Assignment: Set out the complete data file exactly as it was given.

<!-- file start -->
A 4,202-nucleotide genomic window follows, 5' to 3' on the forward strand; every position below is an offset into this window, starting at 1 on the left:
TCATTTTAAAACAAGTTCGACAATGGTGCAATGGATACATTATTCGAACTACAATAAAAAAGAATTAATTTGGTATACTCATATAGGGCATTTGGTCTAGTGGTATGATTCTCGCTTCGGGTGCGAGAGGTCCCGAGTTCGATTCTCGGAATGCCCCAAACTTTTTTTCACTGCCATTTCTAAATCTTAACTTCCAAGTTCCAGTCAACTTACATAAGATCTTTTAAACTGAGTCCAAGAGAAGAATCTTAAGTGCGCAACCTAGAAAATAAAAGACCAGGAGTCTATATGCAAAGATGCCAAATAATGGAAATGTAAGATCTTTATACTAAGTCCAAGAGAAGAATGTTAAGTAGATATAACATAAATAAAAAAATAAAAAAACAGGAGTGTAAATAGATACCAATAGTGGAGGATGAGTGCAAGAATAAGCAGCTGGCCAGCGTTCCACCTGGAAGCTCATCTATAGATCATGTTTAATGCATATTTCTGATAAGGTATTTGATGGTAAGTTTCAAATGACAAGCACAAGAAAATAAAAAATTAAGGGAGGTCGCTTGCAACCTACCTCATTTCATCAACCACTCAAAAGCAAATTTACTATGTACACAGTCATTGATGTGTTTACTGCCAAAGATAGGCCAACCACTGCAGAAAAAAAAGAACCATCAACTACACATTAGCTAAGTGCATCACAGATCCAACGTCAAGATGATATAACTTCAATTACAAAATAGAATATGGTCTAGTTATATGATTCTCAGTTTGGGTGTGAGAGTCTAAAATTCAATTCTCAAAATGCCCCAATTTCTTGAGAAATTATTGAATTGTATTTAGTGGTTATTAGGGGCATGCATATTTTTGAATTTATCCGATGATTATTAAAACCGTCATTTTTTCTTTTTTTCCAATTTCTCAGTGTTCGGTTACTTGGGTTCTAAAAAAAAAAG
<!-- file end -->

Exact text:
A 4,202-nucleotide genomic window follows, 5' to 3' on the forward strand; every position below is an offset into this window, starting at 1 on the left:
TCATTTTAAAACAAGTTCGACAATGGTGCAATGGATACATTATTCGAACTACAATAAAAAAGAATTAATTTGGTATACTCATATAGGGCATTTGGTCTAGTGGTATGATTCTCGCTTCGGGTGCGAGAGGTCCCGAGTTCGATTCTCGGAATGCCCCAAACTTTTTTTCACTGCCATTTCTAAATCTTAACTTCCAAGTTCCAGTCAACTTACATAAGATCTTTTAAACTGAGTCCAAGAGAAGAATCTTAAGTGCGCAACCTAGAAAATAAAAGACCAGGAGTCTATATGCAAAGATGCCAAATAATGGAAATGTAAGATCTTTATACTAAGTCCAAGAGAAGAATGTTAAGTAGATATAACATAAATAAAAAAATAAAAAAACAGGAGTGTAAATAGATACCAATAGTGGAGGATGAGTGCAAGAATAAGCAGCTGGCCAGCGTTCCACCTGGAAGCTCATCTATAGATCATGTTTAATGCATATTTCTGATAAGGTATTTGATGGTAAGTTTCAAATGACAAGCACAAGAAAATAAAAAATTAAGGGAGGTCGCTTGCAACCTACCTCATTTCATCAACCACTCAAAAGCAAATTTACTATGTACACAGTCATTGATGTGTTTACTGCCAAAGATAGGCCAACCACTGCAGAAAAAAAAGAACCATCAACTACACATTAGCTAAGTGCATCACAGATCCAACGTCAAGATGATATAACTTCAATTACAAAATAGAATATGGTCTAGTTATATGATTCTCAGTTTGGGTGTGAGAGTCTAAAATTCAATTCTCAAAATGCCCCAATTTCTTGAGAAATTATTGAATTGTATTTAGTGGTTATTAGGGGCATGCATATTTTTGAATTTATCCGATGATTATTAAAACCGTCATTTTTTCTTTTTTTCCAATTTCTCAGTGTTCGGTTACTTGGGTTCTAAAAAAAAAAG